EU urged to regulate deep-sea drilling after BP spill
In the aftermath of the BP oil slick in the Gulf of Mexico, Food & Water Watch, an environmental consumer organisation, has called on EU authorities to tighten inspections of oil production facilities to avoid similar disasters in European waters. The European Commission has already held preliminary talks on the issue with industry representatives.
US-based Food & Water Watch and its European programme Food & Water Europe warned the European authorities that they must strengthen their oversight and inspections of deepwater oil platforms operating in European waters.
Referring to the BP accident as a "cautionary tale for Europe," the NGO stresses that EU officials should ensure that member states are regulating deep-water operations adequately and that companies are not "cutting corners where safety is concerned".
A similar disaster in the North Atlantic or Atlantic would foul the entire North Sea, it argues.
Wenonah Hauter, executive director of Food & Water Watch, said the NGO wanted the European Commission to re-evaluate offshore oil exploitation and require EU member states to make sure operators have the necessary engineering documents to operate safely.
She also suggested that the Commission should assess the need for a separate directive on deep-sea drilling to strengthen oversight of oil industry's offshore operations. "Some basic standards are needed on how oil companies are operated and there needs to be platform safety requirements regarding building, operating and maintaining the platform as well as dealing with a potential problem," Hauter added.
European Parliament debate inconclusive
The European Parliament held a debate on security and prevention measures on offshore oil platforms in the EU on 18 May. But the House failed to adopt a resolution calling for tighter inspection methods, stronger safety rules and strengthening of international rules for off-shore exploration and drilling.
The resolution was drafted by Polish MEP Bogusław Sonik (European People's Party), vice-chairman of the House's environment committee.
Sonik told journalists yesterday (8 June) that his attempt to launch a proper debate on the matter in the House was watered down by EU Energy Commissioner Günther Oettinger, who had met BP officials "behind closed doors" on the matter and was not planning to move quickly.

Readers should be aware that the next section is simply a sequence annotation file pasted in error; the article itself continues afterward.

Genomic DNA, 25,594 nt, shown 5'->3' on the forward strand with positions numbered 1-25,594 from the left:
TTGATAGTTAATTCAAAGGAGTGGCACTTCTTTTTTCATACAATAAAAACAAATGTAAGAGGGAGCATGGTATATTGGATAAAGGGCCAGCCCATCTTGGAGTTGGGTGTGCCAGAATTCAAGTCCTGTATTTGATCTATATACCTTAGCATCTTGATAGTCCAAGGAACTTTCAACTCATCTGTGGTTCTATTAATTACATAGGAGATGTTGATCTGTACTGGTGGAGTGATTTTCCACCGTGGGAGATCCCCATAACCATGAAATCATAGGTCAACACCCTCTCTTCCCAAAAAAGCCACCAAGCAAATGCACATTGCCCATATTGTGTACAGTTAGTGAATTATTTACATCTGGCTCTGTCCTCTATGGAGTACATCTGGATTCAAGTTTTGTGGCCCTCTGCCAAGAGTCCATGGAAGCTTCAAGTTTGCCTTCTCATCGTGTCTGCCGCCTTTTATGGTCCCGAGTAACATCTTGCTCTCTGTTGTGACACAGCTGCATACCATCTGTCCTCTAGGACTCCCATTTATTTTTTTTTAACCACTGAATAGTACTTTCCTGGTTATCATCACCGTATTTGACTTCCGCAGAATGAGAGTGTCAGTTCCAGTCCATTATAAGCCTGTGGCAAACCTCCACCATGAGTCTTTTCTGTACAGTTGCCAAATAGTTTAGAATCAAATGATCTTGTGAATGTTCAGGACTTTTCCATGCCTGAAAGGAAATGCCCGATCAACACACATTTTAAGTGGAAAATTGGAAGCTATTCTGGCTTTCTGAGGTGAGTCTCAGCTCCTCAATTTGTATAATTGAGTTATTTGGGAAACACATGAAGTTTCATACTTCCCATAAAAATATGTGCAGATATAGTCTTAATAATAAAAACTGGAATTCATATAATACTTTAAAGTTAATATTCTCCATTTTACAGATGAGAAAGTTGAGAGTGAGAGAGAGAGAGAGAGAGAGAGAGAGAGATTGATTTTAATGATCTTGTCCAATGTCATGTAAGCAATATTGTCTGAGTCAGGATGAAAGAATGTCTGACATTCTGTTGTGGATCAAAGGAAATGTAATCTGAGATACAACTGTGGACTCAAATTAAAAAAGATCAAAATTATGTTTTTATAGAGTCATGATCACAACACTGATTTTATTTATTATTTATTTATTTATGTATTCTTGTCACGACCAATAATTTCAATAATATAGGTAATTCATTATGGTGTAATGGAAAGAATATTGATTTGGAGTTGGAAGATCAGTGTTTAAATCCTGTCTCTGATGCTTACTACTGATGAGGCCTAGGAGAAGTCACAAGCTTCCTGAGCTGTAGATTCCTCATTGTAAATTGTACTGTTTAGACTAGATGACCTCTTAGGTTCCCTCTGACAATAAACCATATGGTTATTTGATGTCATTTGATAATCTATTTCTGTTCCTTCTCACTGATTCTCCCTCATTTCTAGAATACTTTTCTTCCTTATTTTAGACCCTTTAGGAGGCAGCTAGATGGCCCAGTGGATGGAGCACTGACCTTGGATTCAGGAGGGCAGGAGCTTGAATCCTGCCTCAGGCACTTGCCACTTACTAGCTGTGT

Oettinger's spokeswoman refuted accusations that the meeting was held in secret. She confirmed to EurActiv that Commissioner Oettinger had held a meeting with several oil companies - including Shell as well as BP - on 11 May to discuss whether there are any loopholes in EU legislation that needed to be addressed.
No decisions were taken at this first meeting, she added.
The companies are expected to fill in a 12-point "self-evaluation" questionnaire asking them about their capacity to respond to a disaster similar to the explosion of BP's Deepwater Horizon rig in the Gulf of Mexico.
The questionnaire, which also asks oil companies to evaluate their safety measures in place, will be discussed at the next meeting between the EU executive and national authorities in July.
Wenonah Hauter stressed that the Commission "must not enable the industry to evaluate itself when it comes to safety" and called for public access to the answers from the questionnaires.
'Polluter pays' directive
The EU Environmental Liability Directive (ELD), adopted in 2004, establishes a framework for environmental liability based on the 'polluter pays' principle, with a view to preventing and remedying environmental damage to animals, plants, natural habitats and water resources, and damage affecting the land (see EurActiv LinksDossier on ELD).
After some delays in transposing the directive into national legislation by the deadline of April 2007, the European Commission is currently drafting a report on the effectiveness of the directive in terms of actual remediation of environmental damage as well as on the availability at reasonable cost of financial security instruments.
Hans Lopatta from the Commission's environment department told a stakeholder event on Monday (7 June) that the report would be published in the autumn.
But he said that draft conclusions had shown that there had only been 50-odd ELD cases so far. One of the reasons for the low number was complicated technical requirements and challenges related to economic valuation and remediation methods, he suggested.
He also added that a broad variety of different implementations in the EU-27 makes it difficult to assess the effectiveness of the ELD.
- Autumn 2010: Commisison report on implementation of Environmental Liability Directive (ELD) in the 27 EU member states.